Jack Joseph can’t let go of his past and embrace his future. In writer/artist Jeff Lemire’s masterful graphic novel “The Underwater Welder”, detachment and desolation are themes prevalent in the story and expertly expressed through the singular artistic voice of Lemire. Life and death, past and present obsessively occupy the mind of the character Jack Joseph. Because of what he’s experienced with his father, Jack believes he won’t be a good father to his son. Guilt racks every nook of his brain, leading Jack on a journey, which includes ghosts and other unexplained phenomena that could possibly be a figment of his imagination. Time is a motif that permeates this book, with past and present being depicted fluidly back and forth throughout. As Damon Lindelof explains so succinctly in his forward to the book, this graphic novel could have been made into a script for an episode of “The Twilight Zone.”
Jack is about to be a father. Like his father before him, Jack has become an underwater welder on an oil rig off the coast of Nova Scotia. He has moved back to his home town with his wife, Susie, who is close to giving birth to their first child. Halloween, the anniversary of his father’s death, is fast approaching and Lemire shows, simply through facial expressions, how this day especially haunts him. One day, while working underwater, Jack believes he sees someone swim past him. After experiencing oxygen loss and being rescued, the doctor says he must stay home to recuperate just in case he has damage to his brain. Jack, however, will not listen to reason and proceeds to go against his wife’s pleadings. He embarks on a search of some supernatural mystery that may lurk beneath the sea and enlighten him.
Expert use of black and white is used in Lemire’s artistic palette. Present day scenes are in pure black and white, while the past is depicted in a fading gray and white. Lemire’s choice to use black and white contributes to the book’s haunting quality. The starkness and simplicity implied by black and white make the reader feel more intensely and puts the main focus on the characters and the raw emotions that are expressed in the story and art. The simplicity of the black and white contributes to those raw emotions and seem to give the book a more heart-wrenching feel than if it had been done in color.
Splash pages are powerfully utilized in the book. In one heartbreaking scene, the futility of Jack’s search for his father and meaning in his life is expressed to the reader. The first splash page of the scene has Jack swimming down below the ocean, while the next page has him swimming up. He is continually stuck going around in circles. As a kid, Jack says he would daydream about going down below the ocean further than anyone had ever gone in order to find his father. Jack never would find him and his father never came back to Jack.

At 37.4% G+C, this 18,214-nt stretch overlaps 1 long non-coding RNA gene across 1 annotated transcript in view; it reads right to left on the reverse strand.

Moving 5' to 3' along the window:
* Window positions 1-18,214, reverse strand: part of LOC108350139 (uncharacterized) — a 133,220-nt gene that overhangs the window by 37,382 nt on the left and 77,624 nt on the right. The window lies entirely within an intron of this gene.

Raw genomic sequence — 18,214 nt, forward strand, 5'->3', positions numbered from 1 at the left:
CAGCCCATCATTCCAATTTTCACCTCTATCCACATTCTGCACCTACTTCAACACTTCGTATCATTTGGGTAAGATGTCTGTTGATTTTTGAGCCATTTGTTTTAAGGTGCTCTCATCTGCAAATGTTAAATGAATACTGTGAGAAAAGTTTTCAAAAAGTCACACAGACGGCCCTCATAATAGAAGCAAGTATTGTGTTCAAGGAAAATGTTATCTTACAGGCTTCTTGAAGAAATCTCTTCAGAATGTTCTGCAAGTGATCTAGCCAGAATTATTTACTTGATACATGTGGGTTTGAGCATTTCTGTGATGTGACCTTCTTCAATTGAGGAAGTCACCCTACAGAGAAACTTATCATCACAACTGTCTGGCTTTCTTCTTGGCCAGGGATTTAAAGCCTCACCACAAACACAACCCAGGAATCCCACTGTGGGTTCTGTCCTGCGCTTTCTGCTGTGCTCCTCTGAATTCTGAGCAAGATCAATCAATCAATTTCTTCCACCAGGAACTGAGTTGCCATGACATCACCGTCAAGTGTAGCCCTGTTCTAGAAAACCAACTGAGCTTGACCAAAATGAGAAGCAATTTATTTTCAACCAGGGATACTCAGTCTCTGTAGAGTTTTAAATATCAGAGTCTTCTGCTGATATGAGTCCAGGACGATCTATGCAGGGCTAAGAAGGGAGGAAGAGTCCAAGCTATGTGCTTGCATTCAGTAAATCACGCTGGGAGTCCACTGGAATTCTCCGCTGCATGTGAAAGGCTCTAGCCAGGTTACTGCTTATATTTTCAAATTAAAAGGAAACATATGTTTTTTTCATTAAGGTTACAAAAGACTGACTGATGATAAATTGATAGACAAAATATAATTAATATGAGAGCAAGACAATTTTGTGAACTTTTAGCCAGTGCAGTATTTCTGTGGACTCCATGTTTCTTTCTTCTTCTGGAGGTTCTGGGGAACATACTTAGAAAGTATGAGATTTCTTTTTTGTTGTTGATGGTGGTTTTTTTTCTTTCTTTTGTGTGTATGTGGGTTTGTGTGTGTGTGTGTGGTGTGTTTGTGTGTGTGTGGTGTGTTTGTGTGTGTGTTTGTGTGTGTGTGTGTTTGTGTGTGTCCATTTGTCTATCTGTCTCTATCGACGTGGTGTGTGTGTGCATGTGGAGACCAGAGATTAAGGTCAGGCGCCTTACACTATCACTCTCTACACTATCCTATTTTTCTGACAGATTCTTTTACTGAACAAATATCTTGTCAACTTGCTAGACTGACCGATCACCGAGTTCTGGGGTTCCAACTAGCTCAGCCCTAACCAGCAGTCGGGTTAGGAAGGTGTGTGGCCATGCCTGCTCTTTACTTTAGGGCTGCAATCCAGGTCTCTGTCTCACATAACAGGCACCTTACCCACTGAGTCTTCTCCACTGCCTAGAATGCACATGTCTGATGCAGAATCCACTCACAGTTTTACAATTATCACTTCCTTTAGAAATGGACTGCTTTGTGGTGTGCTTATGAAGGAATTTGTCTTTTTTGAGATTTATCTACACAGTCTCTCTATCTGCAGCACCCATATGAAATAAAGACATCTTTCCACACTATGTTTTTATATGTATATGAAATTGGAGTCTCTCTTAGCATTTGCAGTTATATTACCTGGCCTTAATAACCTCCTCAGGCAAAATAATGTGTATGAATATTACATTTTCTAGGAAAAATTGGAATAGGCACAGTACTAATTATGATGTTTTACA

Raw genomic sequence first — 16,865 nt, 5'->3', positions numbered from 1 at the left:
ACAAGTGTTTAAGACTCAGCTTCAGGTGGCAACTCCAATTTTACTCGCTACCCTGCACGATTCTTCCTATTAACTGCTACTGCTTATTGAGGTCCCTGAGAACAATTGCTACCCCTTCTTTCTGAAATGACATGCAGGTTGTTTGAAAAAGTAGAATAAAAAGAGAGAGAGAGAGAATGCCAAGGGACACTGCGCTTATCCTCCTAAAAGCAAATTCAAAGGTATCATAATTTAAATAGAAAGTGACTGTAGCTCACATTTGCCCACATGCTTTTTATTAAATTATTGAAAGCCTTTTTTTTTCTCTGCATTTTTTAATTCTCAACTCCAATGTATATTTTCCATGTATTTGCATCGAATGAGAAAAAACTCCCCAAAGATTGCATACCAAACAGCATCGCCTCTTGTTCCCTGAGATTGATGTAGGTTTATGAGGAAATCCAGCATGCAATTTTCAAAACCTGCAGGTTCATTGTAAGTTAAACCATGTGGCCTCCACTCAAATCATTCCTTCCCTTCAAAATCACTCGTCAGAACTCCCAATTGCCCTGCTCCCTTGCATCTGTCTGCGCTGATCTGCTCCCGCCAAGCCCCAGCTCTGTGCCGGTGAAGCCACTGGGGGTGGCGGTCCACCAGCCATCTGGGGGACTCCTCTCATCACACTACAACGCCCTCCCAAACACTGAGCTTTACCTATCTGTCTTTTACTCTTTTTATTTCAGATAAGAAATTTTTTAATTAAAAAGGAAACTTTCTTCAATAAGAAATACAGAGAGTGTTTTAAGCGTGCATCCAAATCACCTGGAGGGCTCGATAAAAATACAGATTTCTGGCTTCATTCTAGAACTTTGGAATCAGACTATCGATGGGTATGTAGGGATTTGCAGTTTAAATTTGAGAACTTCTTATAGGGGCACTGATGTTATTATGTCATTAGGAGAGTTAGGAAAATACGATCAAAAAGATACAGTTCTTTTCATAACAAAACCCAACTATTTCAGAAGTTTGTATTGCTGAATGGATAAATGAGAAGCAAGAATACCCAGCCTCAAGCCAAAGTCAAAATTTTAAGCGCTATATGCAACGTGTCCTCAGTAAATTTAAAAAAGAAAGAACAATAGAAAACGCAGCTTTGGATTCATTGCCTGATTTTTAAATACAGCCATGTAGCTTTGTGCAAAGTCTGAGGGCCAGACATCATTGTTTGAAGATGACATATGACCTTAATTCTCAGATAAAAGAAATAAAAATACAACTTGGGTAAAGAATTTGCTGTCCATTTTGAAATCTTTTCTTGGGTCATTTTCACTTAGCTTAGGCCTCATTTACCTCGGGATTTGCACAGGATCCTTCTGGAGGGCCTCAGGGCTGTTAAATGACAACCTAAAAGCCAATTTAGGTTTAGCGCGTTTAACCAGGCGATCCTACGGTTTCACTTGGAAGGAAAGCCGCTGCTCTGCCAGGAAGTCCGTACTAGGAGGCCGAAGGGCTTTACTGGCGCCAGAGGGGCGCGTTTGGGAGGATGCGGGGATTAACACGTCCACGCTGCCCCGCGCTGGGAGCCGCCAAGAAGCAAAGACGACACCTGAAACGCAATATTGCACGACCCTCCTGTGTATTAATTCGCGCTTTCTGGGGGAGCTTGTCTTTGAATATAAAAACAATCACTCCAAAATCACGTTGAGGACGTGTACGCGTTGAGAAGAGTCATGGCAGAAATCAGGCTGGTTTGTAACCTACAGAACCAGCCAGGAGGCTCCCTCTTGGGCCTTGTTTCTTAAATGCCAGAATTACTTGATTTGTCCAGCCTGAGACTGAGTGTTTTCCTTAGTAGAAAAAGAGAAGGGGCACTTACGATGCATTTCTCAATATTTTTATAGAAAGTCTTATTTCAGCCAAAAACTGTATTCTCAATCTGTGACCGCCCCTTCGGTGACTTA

Blood and water represent life throughout the book, and they are a few of the motifs placed in the book. When a flashback of Jack’s father shaving is depicted, Jack himself is also shown shaving. Both nick themselves and a droplet of blood falls and plops into the water. Through this evocative scene, we know this book will be about the bond of blood and the effect it has on Jack’s life. This juxtaposition of past and present is only the beginning, with scenes of past, present, and future blended effortlessly by Lemire through his art.
Jack’s deceased father plays a large role in Jack’s life. Lemire, like many times throughout the book, uses images instead of words to show the effect his father had on Jack. In one scene, Jack is shown from behind staring outside a window at the oil rig that both men have had as careers. Lightning flashes and he sees the reflection of his father in the window.
Death and rebirth are prevalent motifs throughout the book. Once Jack enters the ocean and resurfaces in the town, which is now strangely desolate, he goes back to his home. In a full page splash, Jack sits on the floor near a puddle of amniotic fluid. Susie’s water had broken a few pages earlier after he had embarked on his journey. Jack thinks to himself that he has gotten his wish: he is “finally alone.” Those words are in a panel attached to the amniotic fluid on the floor of the house. Jack has become detached from his family and cut off from any remnant of life. In order to get his life back, he must be reborn.
Jack attempts to escape the city in one tortuous scene and drives past a sign saying “Now Leaving Tigg’s Bay”, his hometown. In multiple pages and panels, Jack drives and keeps returning to the same sign. He’s driving in circles, trapped in a past that he so desperately needs to escape from. He thinks to himself, “I ran away. And now I’m all alone.” Like his futile search for his father in his childhood daydreams, Lemire has Jack stuck in the past and in a search for answers to that past instead of embracing the unknown of the future.
Towards the end of the book, Lemire draws a breathtaking splash page of acceptance and reconciliation that must not be spoiled in this review. The faces of the two characters involved, although simply drawn, are extremely emotive and express the lifting of a lifetime of guilt. In the full page spread, the tears and expressions on the faces say more in that image than any words could express. Tears from the reader will be difficult to keep from splashing on the pages of this book.
Jeff Lemire, in his creator-owned oeuvre, creates highly personal works that are simultaneously epic. In “The Underwater Welder”, Lemire may have created his masterpiece (up until now). The utilization of the comic book medium’s tools and the epic made personal make this book perfection. This work proves, like his other books, that he is a master artist.
“The Underwater Welder”
Written by Jeff Lemire
Art by Jeff Lemire
Published by Top Shelf Productions
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